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Music / Clay Walker

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A Country Music singer from Vidor, Texas.

Ernest Clayton Walker Jr. (1969-) was discovered by Record Producer James Stroud at a bar in Texas, leading to a contract with Warner (Bros.) Records subsidiary Giant Nashville in 1993.

Walker's self-titled debut launched three #1 hits right out of the gate: "What's It to You", "Live Until I Die", and "Dreaming with My Eyes Open". For the rest of The '90s, he had a long streak of hits spanning a total of five albums on Giant, including such songs as "If I Could Make a Living" (co-written by Alan Jackson), "This Woman and This Man", "Hypnotize the Moon", "Rumor Has It", and "Then What?" Despite a diagnosis of multiple sclerosis in 1996, his career continued unabated for the rest of the decade.

Following the closure of Giant, he moved to Warner Bros. itself, but his only releases were the unsuccessful Say No More and a Christmas album. RCA Records picked him up for A Few Questions, which notched two Top 10 hits but was also commercially unsuccessful and panned for its more pop oriented sound.

In 2005, he joined Curb Records for Fall and She Won't Be Lonely Long, a pair of albums that returned him to his more traditional sound, while also notching him a couple more hits in their respective title tracks.

Although Walker had the image of other "hat acts" present in The '90s, and never quite rose to the same level of stardom as his contemporaries, he maintained a steady catalog of mostly traditional-leaning modern country.


  • Clay Walker (1993)
  • If I Could Make a Living (1994)
  • Hypnotize the Moon (1995)
  • Rumor Has It (1997)
  • Greatest Hits (1998)
  • Live, Laugh, Love (1999)
  • Say No More (2001)
  • A Few Questions (2003)
  • Fall (2007)
  • She Won't Be Lonely Long (2010)
  • Long Live the Cowboy (2019)

Tropes present in his work:

  • Age-Progression Song: "One, Two, I Love You".
  • And Then What?: "Then What?" has the narrator asking the title question of a man who plans to commit adultery.
  • B-Side: "Where Do I Fit in the Picture" was originally the B-side to "What's It to You".
  • Break Up Song:
    • "Where Do I Fit in the Picture" has him pondering whether she even remembers him at all, or has forgotten about him entirely.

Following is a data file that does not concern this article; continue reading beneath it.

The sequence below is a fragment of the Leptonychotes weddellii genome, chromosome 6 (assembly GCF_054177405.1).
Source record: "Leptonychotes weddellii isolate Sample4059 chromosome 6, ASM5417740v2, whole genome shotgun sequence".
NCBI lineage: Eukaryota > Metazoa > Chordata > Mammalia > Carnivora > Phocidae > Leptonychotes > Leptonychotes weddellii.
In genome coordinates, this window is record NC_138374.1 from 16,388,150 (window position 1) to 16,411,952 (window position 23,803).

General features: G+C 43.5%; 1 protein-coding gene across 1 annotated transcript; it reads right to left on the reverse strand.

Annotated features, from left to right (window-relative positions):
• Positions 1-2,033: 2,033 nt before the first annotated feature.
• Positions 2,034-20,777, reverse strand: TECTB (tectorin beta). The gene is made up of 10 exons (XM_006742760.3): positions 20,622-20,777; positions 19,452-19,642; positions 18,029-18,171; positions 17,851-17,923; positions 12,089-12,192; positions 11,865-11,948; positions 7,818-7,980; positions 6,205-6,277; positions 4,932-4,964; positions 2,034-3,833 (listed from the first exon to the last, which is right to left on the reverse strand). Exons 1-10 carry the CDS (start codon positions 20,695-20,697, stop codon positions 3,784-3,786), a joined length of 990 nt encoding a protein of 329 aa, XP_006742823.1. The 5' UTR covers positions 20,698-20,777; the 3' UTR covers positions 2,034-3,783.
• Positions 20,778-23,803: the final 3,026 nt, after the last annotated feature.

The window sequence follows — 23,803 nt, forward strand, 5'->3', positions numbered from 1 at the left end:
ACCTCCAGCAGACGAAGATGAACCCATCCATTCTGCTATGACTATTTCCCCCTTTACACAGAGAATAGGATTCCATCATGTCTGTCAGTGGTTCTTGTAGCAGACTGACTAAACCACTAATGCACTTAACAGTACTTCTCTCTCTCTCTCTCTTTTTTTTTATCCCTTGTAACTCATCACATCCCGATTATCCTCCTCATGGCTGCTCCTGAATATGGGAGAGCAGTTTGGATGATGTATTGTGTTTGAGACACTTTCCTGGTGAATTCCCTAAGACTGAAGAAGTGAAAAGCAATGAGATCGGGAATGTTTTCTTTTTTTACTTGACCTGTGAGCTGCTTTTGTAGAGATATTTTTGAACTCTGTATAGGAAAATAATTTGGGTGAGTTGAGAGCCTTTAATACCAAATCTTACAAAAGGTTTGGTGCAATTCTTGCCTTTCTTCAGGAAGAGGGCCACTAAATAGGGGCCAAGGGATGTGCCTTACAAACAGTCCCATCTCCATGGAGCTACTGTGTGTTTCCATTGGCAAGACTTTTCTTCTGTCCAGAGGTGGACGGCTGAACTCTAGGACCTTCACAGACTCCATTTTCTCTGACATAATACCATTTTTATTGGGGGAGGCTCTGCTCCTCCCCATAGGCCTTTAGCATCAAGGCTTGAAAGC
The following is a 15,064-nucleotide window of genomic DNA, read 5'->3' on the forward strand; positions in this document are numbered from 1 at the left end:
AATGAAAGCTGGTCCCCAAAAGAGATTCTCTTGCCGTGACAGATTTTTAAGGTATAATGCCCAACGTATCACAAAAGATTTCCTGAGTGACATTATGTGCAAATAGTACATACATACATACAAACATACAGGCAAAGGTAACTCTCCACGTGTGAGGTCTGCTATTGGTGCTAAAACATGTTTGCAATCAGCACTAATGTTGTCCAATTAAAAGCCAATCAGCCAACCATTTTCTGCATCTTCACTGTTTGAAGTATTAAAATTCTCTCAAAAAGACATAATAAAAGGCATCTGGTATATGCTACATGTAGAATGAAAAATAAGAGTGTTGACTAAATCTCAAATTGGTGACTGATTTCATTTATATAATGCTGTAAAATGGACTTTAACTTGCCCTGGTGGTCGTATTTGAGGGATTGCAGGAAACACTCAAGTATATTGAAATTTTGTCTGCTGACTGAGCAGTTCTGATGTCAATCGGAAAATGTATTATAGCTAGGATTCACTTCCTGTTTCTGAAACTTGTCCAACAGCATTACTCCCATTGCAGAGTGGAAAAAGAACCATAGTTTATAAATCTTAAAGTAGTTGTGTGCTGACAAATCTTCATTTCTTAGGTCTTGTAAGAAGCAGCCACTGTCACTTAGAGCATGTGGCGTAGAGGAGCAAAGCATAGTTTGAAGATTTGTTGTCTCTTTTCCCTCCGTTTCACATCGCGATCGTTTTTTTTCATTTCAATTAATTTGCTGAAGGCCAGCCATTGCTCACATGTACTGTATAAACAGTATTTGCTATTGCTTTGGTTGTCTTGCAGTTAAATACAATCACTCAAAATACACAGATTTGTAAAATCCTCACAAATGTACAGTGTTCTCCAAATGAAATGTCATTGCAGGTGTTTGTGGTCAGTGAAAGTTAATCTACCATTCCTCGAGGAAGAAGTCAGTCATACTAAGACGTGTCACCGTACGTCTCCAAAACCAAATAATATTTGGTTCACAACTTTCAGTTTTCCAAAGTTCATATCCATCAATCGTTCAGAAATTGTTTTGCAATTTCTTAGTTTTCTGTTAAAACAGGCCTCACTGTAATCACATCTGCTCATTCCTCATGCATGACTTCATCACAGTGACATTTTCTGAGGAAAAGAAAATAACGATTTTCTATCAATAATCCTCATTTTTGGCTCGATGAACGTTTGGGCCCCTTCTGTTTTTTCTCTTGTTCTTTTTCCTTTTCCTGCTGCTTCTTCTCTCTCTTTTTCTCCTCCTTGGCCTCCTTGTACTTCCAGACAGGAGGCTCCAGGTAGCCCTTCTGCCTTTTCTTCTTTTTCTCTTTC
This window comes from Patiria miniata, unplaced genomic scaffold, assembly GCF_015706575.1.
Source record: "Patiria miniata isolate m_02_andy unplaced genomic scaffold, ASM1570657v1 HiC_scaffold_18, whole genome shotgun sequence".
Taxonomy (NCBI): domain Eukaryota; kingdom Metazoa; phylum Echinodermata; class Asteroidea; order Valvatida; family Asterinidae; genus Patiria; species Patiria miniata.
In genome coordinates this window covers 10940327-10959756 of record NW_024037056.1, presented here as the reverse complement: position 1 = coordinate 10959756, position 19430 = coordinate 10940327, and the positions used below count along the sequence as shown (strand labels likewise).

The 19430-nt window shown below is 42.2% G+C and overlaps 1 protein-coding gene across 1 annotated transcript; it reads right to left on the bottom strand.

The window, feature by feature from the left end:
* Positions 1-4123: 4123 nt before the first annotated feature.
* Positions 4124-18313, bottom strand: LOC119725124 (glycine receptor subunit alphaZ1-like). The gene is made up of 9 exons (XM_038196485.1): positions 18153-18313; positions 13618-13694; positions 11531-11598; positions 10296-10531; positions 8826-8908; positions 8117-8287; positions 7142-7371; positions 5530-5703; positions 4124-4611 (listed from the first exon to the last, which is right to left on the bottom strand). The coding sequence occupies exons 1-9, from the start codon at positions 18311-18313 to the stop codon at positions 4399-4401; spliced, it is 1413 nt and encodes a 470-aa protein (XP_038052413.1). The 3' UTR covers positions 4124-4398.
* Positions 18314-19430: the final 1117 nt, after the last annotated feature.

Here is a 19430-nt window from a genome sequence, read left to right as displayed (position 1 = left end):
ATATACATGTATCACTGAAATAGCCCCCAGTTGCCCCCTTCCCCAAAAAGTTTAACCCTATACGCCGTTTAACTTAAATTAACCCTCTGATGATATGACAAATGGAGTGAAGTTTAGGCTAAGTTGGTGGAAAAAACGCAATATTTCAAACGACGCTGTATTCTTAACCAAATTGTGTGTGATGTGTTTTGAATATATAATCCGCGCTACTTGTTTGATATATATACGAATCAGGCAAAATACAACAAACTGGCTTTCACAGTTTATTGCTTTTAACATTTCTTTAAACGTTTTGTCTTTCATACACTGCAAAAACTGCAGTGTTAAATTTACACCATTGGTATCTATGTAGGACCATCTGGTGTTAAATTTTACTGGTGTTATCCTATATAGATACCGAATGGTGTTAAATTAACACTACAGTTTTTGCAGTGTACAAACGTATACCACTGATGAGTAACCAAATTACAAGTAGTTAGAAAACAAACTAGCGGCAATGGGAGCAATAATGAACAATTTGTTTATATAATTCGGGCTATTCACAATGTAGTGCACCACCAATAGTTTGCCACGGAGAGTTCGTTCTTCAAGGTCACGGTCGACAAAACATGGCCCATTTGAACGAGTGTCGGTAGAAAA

• "My Heart Will Never Know" has him lying to himself and pretending that she's still there.
    • "Where Do I Go from You" has him unsure of what to do with himself now that he's broken up.
  • By "No", I Mean "Yes": "Only on Days That End in 'Y'":
    The only time I ever miss you, honey
    Is when I'm alone or when I'm with somebody
    Your memory never even gets to me
    'Cept when I'm awake, and when I m sleeping
    Girl you never even cross my mind
    'Cept just when I think I left you far behind
    Only when I laugh, only when I cry,
    And only on days that end in "Y"
  • Childhood Friend Romance: "One, Two, I Love You" follows a couple through kindergarten to the present day.
  • Christmas Songs: In addition to the album Christmas, he also contributed two songs to the multi-artist Believe: A Christmas Collection: a cover of "Blue Christmas" and the original "Cowboy Christmas".
  • Dead Sparks: "This Woman and This Man" is about a couple trying to get back in touch.
  • Everyone Can See It: "Rumor Has It" is about how everyone can see the narrator's budding romance.
  • I Have This Friend: "This Woman and This Man":
    There was this woman and there was this man
    And there was this moment they had a chance
    To hold on to what they had
    How could they be so in love and still never see?
    Now nothin' could be sadder than
    This woman, this woman and this man
  • Miniscule Rocking: "If I Could Make a Living" barely reaches two minutes.
  • Old Shame:invoked In-universe example with "'Fore She Was Mama", where the narrator recalls a childhood encounter with a box full of photographs showing his mother, whom he thought to be conservative and buttoned-down, wearing long hair, smoking weed, and riding a motorcycle. At the end of the song, he reveals that the mom burned the photos.
  • Self-Plagiarism: "What's It to You" sounds very similar to Ronnie Milsap's "What's It to You". Both songs were written by Curtis Wright.
  • Suspiciously Specific Denial: "You're Beginning to Get to Me":
    I'm not saying I'm in love
    I'd admit it if I was
    I'm just saying I believe
    You're beginning to get to me
  • Truck Driver's Gear Change: "What's It to You" shifts from D to E-flat halfway through the last chorus, while "If I Could Make a Living" shifts from F to G to A at the end.